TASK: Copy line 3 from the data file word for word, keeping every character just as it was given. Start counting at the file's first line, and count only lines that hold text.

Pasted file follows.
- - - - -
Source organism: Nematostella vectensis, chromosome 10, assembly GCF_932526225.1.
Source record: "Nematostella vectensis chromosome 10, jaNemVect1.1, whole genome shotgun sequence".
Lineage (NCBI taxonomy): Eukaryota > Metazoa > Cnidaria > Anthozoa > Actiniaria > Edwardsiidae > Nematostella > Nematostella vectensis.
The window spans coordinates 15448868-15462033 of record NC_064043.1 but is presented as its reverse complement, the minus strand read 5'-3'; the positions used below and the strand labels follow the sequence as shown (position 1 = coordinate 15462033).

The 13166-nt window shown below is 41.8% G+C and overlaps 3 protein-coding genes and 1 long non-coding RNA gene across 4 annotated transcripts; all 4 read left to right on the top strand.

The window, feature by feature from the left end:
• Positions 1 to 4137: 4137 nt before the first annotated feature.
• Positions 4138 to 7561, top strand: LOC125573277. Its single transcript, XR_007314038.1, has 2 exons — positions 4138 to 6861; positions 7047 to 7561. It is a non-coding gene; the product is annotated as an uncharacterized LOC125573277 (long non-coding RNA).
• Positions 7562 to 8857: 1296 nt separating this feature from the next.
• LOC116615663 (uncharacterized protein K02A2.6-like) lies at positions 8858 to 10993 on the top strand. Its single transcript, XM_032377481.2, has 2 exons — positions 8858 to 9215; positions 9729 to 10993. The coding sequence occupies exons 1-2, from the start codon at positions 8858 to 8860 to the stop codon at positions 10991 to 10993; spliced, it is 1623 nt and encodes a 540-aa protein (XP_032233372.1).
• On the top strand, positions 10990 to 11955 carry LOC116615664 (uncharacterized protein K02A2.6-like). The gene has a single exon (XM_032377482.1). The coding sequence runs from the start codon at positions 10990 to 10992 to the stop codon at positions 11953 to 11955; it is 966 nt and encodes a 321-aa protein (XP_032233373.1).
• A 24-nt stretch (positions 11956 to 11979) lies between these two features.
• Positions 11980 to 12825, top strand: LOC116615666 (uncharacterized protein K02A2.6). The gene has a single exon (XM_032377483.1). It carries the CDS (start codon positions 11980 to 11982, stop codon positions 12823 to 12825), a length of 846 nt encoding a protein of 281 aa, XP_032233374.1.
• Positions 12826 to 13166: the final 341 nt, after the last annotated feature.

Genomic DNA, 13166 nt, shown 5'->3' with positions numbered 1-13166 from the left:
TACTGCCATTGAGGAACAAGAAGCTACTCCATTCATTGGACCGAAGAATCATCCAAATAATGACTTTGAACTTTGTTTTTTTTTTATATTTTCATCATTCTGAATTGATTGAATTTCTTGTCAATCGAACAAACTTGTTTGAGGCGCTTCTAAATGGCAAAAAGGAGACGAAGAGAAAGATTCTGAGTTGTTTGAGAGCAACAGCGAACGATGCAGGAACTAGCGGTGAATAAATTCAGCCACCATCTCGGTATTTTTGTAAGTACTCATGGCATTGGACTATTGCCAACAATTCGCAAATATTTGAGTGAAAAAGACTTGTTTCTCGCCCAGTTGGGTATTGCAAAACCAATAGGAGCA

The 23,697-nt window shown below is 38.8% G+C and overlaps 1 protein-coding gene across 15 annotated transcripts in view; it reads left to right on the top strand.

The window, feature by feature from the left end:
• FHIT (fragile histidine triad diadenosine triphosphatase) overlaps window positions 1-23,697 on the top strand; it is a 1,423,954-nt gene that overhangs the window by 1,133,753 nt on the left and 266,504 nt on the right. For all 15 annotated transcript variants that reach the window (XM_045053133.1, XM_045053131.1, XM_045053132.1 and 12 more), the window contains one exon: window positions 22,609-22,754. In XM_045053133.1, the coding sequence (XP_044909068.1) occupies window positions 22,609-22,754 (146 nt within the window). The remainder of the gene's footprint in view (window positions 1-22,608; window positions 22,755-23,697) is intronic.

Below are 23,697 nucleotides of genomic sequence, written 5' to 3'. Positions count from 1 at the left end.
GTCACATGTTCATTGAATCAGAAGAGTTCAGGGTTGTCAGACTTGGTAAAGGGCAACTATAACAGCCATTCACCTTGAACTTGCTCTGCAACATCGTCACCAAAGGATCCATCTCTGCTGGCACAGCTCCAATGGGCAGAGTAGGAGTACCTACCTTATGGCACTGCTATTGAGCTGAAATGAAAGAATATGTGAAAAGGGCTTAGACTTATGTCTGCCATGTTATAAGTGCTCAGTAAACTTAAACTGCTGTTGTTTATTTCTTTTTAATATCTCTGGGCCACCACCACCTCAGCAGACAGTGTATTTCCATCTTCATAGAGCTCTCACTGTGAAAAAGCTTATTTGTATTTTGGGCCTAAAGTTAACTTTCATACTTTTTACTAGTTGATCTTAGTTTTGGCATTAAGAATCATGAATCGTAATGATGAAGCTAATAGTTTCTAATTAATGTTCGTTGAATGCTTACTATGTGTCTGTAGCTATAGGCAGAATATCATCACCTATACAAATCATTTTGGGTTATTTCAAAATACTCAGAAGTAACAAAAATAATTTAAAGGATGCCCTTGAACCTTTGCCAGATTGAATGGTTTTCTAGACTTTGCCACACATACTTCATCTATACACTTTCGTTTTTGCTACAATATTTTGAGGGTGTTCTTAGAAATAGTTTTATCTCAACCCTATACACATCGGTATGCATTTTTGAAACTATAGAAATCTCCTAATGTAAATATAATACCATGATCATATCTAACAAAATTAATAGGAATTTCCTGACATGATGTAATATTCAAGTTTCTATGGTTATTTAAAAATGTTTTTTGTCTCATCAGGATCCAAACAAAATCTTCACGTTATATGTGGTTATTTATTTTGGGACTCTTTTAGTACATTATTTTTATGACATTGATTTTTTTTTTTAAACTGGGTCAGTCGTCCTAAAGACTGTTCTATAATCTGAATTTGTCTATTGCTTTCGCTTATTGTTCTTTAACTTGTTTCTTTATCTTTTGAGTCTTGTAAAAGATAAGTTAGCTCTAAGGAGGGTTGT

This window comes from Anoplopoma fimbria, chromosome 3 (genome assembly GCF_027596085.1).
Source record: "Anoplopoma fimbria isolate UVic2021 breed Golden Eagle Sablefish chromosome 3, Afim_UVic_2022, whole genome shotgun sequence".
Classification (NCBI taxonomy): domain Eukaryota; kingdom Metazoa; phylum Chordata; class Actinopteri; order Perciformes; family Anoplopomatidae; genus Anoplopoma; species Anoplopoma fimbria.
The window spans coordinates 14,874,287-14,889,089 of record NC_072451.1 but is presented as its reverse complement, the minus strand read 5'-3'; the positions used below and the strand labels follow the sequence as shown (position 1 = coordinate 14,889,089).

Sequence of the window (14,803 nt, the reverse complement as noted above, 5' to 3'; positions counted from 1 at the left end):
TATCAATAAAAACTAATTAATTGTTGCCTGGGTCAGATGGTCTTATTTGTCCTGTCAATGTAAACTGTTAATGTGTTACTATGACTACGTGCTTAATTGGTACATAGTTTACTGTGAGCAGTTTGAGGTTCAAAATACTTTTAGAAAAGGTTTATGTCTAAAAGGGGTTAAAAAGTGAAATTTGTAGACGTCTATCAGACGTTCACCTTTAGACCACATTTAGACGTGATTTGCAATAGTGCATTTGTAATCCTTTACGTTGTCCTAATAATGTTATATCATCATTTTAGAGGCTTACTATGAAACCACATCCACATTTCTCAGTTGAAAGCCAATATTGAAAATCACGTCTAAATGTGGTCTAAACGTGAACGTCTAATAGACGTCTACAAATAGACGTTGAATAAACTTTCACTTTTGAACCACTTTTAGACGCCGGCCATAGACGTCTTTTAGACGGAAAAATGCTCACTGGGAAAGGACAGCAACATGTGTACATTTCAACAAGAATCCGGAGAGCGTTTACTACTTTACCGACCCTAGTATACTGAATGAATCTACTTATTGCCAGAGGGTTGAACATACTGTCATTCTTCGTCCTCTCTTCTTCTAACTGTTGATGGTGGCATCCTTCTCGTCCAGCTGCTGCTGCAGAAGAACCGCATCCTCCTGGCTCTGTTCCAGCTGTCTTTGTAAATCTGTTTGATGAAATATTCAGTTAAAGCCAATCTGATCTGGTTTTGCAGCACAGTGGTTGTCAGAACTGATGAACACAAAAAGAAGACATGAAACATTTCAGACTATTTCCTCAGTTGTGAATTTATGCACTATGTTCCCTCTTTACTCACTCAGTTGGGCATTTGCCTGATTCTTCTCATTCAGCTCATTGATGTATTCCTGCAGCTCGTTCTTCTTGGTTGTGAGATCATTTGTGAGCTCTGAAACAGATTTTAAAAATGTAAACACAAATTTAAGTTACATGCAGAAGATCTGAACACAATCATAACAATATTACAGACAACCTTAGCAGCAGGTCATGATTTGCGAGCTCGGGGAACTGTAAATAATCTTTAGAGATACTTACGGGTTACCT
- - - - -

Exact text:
Lineage (NCBI taxonomy): Eukaryota > Metazoa > Cnidaria > Anthozoa > Actiniaria > Edwardsiidae > Nematostella > Nematostella vectensis.